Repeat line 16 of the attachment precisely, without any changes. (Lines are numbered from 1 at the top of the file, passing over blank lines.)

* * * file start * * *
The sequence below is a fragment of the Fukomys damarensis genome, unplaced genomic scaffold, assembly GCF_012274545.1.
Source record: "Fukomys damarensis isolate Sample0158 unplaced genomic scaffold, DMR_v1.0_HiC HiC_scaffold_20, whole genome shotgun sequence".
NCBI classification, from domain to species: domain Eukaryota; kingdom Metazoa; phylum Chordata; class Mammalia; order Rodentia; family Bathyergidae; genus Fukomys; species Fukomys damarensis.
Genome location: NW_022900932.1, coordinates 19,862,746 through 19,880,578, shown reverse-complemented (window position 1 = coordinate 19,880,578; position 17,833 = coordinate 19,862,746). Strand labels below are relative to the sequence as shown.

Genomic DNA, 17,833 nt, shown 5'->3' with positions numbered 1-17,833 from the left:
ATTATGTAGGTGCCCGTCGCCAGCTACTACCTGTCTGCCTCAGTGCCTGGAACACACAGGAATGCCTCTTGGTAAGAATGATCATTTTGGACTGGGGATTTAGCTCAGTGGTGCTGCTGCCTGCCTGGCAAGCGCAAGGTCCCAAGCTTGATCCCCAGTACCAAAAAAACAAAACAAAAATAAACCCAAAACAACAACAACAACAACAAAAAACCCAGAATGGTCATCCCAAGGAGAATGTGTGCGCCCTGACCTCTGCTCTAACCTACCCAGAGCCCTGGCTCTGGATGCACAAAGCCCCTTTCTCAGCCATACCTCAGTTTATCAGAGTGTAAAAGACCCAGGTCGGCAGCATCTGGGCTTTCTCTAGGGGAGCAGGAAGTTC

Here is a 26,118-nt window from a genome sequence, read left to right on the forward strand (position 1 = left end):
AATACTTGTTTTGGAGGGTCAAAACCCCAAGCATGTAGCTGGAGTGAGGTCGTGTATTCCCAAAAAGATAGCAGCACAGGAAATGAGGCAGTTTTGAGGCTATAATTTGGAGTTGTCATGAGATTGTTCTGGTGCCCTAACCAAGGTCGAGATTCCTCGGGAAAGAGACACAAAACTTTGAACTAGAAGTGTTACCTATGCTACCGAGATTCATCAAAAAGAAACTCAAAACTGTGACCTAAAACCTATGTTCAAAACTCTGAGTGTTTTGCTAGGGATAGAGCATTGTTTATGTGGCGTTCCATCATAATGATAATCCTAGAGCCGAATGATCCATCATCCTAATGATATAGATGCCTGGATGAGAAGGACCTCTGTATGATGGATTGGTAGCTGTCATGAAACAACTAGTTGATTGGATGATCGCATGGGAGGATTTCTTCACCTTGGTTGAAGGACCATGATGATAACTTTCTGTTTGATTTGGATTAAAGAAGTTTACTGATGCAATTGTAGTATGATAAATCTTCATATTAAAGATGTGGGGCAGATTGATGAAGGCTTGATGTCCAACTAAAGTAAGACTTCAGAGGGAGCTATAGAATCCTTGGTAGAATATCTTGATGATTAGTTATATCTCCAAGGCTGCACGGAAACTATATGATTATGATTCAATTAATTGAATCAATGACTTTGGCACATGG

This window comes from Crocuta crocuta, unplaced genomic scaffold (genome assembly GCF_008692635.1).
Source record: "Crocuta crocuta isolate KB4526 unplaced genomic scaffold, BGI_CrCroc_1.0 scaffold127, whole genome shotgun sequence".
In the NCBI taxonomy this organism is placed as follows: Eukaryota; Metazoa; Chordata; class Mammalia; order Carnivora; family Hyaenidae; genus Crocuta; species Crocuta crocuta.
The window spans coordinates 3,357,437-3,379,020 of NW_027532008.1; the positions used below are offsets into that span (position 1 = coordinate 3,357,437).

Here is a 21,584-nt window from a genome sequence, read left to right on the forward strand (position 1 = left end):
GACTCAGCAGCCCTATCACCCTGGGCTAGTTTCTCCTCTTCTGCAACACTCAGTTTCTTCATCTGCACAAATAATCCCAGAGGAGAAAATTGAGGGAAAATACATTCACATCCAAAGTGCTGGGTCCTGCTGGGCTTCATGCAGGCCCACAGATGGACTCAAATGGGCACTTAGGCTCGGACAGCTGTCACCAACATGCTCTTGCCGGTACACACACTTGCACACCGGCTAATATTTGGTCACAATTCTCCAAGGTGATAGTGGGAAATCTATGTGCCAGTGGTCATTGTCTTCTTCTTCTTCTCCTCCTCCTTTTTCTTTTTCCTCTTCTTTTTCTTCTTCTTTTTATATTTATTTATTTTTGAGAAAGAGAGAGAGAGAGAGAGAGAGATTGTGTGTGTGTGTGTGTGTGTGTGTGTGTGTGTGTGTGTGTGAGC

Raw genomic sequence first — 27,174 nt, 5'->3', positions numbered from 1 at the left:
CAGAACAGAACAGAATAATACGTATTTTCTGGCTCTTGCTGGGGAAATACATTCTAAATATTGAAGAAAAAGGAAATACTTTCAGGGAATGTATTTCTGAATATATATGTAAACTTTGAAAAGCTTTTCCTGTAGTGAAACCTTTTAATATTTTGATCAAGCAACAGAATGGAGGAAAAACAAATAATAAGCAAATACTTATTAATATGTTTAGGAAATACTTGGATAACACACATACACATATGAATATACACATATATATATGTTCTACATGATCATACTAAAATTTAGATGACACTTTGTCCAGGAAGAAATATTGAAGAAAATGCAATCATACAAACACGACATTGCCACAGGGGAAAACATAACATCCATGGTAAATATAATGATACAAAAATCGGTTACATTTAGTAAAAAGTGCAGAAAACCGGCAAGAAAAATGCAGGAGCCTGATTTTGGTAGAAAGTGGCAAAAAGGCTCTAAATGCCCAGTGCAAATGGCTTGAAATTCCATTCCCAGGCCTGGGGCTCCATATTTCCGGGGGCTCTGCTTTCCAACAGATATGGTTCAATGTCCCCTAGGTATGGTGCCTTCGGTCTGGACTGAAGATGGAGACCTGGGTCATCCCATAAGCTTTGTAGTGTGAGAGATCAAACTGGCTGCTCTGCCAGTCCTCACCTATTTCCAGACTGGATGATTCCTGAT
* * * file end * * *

CAGAACAGAACAGAATAATACGTATTTTCTGGCTCTTGCTGGGGAAATACATTCTAAATATTGAAGAAAAAGGAAATACTTTCAGGGAATGTATTTCTGAATATATATGTAAACTTTGAAAAGCTTTTCCTGTAGTGAAACCTTTTAATATTTTGATCAAGCAACAGAATGGAGGAAAAACAAATAATAAGCAAATACTTATTAATATGTTTAGGAAATACTTGGATAACACACATACACATATGAATATACACATATATATATGTTCTACATGATCATACTAAAATTTAGATGACACTTTGTCCAGGAAGAAATATTGAAGAAAATGCAATCATACAAACACGACATTGCCACAGGGGAAAACATAACATCCATGGTAAATATAATGATACAAAAATCGGTTACATTTAGTAAAAAGTGCAGAAAACCGGCAAGAAAAATGCAGGAGCCTGATTTTGGTAGAAAGTGGCAAAAAGGCTCTAAATGCCCAGTGCAAATGGCTTGAAATTCCATTCCCAGGCCTGGGGCTCCATATTTCCGGGGGCTCTGCTTTCCAACAGATATGGTTCAATGTCCCCTAGGTATGGTGCCTTCGGTCTGGACTGAAGATGGAGACCTGGGTCATCCCATAAGCTTTGTAGTGTGAGAGATCAAACTGGCTGCTCTGCCAGTCCTCACCTATTTCCAGACTGGATGATTCCTGAT